Electric delivery trucks. Which brands are going electric and why?

With the exponential growth of online shopping and thereby delivery services, businesses have had to rethink their strategy on meeting climate change goals. Increasing pressure from regulatory bodies and consumers themselves, as well as a desire to improve brand image and connection to customers, has meant that the big players are making lasting changes in their strategies to save the planet. With the popularization of electrical vehicles (EV’s), some of the major brands, both on the sales and delivery sides, have committed to converting their fleets to electrical vehicles over the next few decades.
Anna Tsaturyan

Anna Tsaturyan

August 31, 2020


The rise of Electric Vehicles

EV’s are nothing new at this stage, in fact, the first crude electric cars were developed in the 1830s with more sophisticated versions making their debut in the late 1800s. In more recent times, individual consumers have had the option to convert to hybrid cars since the late 1990s with the introduction of the Toyota Prius to the market. The EV market exploded with Tesla becoming a viable option for consumers and the development of charging networks to facilitate usage. Now we see an upward trend of major retail brands such as Amazon committing to electric fleets and delivery businesses like UPS and FedEx following in their footsteps.

Amazon leads the charge

Leading the way to convert to EV’s, with more than 10 billion deliveries being made per year, Amazon undoubtedly has one of the largest logistical operations globally. In September 2019, the company announced that it was buying 100,000 electric trucks1, at a whopping $700million investment, as part of its commitment to the Climate Change Pledge to become net-zero carbon by 2040. This was the largest investment in EV’s to date and has stirred up the market of electric vehicle production. Rivian, the start-up company building the trucks will provide 3 different sized trucks to suit the cities and environments as needed. Vans will begin delivering to customers in 2021 and about 10,000 electric vehicles will be on the road as early as 2022. All 100,000 vehicles will be on the road by 2030, as reported in a statement by Amazon in May of this year.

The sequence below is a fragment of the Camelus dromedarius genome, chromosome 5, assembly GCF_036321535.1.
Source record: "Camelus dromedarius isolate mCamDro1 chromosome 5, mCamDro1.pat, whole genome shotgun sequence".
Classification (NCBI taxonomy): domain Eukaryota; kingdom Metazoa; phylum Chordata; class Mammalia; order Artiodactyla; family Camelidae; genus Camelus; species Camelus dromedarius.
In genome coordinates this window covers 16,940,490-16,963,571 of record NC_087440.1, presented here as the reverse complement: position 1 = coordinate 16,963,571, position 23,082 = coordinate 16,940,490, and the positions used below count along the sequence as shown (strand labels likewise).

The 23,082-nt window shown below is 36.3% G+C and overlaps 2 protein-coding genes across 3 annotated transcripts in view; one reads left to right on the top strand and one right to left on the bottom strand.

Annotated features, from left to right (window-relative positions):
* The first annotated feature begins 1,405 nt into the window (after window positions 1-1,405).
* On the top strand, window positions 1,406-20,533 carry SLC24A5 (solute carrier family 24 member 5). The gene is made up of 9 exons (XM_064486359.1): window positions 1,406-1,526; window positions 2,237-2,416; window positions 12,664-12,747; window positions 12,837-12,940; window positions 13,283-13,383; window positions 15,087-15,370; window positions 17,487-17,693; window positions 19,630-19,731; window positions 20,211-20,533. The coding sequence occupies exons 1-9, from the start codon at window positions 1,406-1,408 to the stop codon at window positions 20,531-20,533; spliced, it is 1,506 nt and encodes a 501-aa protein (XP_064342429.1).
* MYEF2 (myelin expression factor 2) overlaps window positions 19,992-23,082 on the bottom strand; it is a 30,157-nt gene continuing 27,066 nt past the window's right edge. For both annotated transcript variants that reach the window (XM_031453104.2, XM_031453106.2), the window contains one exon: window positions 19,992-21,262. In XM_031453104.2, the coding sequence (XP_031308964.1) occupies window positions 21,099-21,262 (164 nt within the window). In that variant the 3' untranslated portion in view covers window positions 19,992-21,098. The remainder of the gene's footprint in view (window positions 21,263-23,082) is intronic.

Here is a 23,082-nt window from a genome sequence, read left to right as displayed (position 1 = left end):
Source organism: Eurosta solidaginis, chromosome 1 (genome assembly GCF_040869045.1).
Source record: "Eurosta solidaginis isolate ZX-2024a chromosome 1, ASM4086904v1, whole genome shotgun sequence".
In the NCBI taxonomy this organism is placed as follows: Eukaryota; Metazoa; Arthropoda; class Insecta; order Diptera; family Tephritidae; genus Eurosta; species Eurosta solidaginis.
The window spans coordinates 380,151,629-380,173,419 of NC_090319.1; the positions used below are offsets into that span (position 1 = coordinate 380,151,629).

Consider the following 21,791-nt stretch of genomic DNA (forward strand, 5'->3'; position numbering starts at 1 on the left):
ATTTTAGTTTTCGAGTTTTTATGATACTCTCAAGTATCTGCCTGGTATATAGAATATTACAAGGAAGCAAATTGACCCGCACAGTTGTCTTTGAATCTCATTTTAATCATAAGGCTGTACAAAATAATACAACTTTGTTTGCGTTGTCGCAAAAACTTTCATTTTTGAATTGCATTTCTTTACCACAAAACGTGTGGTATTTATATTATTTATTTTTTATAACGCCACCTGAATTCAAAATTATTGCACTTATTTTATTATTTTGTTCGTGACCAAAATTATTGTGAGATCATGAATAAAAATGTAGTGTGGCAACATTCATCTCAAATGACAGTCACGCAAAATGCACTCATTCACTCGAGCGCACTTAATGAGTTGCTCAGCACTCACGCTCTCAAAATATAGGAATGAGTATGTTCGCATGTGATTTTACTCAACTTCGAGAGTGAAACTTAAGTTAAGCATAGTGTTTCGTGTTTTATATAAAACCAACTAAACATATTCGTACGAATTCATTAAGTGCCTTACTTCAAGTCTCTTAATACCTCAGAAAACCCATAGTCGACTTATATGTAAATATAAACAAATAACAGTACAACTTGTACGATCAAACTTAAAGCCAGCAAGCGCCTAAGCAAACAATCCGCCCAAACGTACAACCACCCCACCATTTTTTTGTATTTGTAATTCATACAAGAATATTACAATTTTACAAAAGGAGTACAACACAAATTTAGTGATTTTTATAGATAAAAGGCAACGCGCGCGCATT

Collaboration is key

IKEA, the Swedish furniture giant has also committed to making the switch. In 2018, the group started making all deliveries in Shanghai, China with EV’s and pledged all deliveries made in Paris, Los Angeles, New York and Amsterdam would follow by 2020. Since IKEA does not own a fleet, and deliveries are not part of the core business model, the key to their success lies in collaboration. In Shanghai, they work closely with a warehousing and distribution partner called Beiye New Brother Logistics Co. and an electric vehicle leasing company named DST. The two companies helped create an electric vehicle and vehicle charging sharing platform for IKEA in Shanghai. Global delivery partners such as DHL, UPS and PostNord (Danish and Swedish Postal services) have agreed to work in partnership with IKEA, and in turn, are making cost savings from lower maintenance and running costs of EV’s vs. Diesel trucks.

Big fleets, big changes

UPS and FedEx, two of the giants in the global delivery industry have, in various ways, been making changes to their fleets to ensure a greener and more sustainable future for their operations. FedEx has been making some deliveries with EV’s since 2009 and believes that wider adoption of alternative fuel, electric and hybrid electric vehicles will play a key role in reducing global emissions while diversifying and expanding renewable energy solutions. That message from a statement made by Mitch Jackson, FedEx chief sustainability officer. In 2019 the company expanded its fleet with 1000 electric trucks to be used for deliveries and pick-ups in California. It’s a combination of buying and leasing vehicles in a bid to enable manufacturers and suppliers to springboard into the North American market with the assurance that fleets will have high-quality and cost-effective service for their advanced solutions.

UPS, on the other hand, has committed to buying 10 000 new, purpose-built vehicles with an investment in Arrival, a manufacturer of EV’s. The team at UPS, similar to other market leaders are constantly innovating and finding solutions to the carbon emission dilemma, as well as creating value for their customers and partners by running a cleaner and more sustainable fleet. Carlton Rose, president of UPS Global Fleet Maintenance & Engineering expressed it best when saying: “Our investment and partnership with Arrival is directly aligned with UPS’s transformation strategy, led by the deployment of cutting-edge technologies. These vehicles are the world’s most advanced package delivery vehicles, redefining industry standards for electric, connected and intelligent vehicle solutions.”2 The company is also working with partners on new approaches to charging and storage which has already been deployed in London, UK.

The future

Fleet economics will play a major role in the adoption of EV’s by the wider delivery community. Saving and benefits from EV’s are starting to become evident which means competitors of early adopters are sure to follow en masse. As prices drop with the production of larger volumes of vehicles and with greater access to charging and storage facilities, the market is likely to expand to more options in the commercial as well as passenger arena. Cities are ideally suited for EV deliveries: dense predictable routes, intense usage, and start-and-stop driving. There is no other choice but to change the way deliveries are being made if there is to be a concerted and global effort in reducing emissions and preventing climate change.

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